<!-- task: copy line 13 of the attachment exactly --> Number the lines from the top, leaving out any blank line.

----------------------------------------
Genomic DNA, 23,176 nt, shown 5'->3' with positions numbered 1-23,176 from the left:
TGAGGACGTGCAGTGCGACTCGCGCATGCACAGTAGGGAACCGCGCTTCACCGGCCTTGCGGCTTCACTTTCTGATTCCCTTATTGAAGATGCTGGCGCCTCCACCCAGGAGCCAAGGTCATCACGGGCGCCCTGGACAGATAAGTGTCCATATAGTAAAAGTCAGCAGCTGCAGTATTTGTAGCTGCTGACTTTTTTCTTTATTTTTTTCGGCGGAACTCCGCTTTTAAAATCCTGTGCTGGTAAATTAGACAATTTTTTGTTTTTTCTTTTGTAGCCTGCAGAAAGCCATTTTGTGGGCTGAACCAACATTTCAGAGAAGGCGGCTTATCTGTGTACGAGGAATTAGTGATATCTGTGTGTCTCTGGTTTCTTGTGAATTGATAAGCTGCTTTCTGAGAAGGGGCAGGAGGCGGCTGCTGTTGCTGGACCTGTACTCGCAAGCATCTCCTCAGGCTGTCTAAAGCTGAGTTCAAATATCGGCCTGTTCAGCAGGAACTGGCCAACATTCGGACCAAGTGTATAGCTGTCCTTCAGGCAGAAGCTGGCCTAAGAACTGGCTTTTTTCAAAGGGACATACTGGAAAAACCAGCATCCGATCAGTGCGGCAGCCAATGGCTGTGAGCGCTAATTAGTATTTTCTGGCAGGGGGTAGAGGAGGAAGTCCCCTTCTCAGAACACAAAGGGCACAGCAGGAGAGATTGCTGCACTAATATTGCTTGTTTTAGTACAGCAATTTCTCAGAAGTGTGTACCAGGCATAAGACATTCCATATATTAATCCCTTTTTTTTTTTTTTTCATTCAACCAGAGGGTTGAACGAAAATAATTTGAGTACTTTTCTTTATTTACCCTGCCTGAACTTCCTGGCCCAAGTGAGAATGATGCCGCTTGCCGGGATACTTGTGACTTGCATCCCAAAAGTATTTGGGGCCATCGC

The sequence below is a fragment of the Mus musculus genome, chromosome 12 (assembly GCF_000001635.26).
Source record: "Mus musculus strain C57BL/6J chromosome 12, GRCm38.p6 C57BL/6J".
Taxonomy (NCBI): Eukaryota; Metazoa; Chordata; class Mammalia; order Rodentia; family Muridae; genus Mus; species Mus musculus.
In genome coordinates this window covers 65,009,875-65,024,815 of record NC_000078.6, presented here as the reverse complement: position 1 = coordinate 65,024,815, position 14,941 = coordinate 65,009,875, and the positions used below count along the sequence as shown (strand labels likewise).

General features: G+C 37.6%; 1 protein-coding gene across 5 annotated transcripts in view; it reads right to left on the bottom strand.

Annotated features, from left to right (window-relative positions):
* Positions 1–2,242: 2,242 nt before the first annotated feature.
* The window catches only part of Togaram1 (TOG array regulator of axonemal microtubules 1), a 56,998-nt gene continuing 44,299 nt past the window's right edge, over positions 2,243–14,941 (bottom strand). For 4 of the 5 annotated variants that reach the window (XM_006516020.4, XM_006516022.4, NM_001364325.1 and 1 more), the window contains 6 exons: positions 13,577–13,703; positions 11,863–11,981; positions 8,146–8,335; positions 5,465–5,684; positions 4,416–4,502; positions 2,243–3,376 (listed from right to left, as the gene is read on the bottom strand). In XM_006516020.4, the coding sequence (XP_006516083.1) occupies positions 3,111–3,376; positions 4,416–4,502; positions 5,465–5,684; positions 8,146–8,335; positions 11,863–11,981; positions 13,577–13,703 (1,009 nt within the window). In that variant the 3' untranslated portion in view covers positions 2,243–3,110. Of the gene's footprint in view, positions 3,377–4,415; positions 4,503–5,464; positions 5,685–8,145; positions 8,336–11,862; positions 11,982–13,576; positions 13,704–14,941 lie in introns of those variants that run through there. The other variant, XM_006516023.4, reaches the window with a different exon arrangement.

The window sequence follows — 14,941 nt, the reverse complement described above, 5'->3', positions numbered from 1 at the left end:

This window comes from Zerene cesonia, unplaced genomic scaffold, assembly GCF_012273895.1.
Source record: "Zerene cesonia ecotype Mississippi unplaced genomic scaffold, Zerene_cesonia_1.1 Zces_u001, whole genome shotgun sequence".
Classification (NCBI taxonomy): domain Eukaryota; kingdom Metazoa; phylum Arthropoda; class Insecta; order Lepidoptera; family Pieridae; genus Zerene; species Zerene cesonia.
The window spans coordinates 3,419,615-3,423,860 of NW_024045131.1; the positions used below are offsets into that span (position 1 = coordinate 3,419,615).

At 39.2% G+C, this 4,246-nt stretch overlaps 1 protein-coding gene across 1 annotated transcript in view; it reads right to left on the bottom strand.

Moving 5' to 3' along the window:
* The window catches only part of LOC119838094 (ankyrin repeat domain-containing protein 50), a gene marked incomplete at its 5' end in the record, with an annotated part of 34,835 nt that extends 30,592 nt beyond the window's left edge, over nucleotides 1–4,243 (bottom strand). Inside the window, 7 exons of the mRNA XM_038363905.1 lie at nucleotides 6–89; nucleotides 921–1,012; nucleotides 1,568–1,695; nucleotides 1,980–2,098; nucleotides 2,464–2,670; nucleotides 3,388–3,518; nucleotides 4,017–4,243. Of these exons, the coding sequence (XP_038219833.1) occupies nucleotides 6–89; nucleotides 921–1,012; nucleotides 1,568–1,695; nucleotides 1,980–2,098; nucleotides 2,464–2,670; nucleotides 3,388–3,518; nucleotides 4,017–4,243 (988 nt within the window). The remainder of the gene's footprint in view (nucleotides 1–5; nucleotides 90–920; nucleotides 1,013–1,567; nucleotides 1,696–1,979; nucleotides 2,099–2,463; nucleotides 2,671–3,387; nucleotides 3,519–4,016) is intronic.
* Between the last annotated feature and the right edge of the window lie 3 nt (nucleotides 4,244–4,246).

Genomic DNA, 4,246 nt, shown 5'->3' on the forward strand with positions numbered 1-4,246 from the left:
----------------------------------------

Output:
Source record: "Zerene cesonia ecotype Mississippi unplaced genomic scaffold, Zerene_cesonia_1.1 Zces_u001, whole genome shotgun sequence".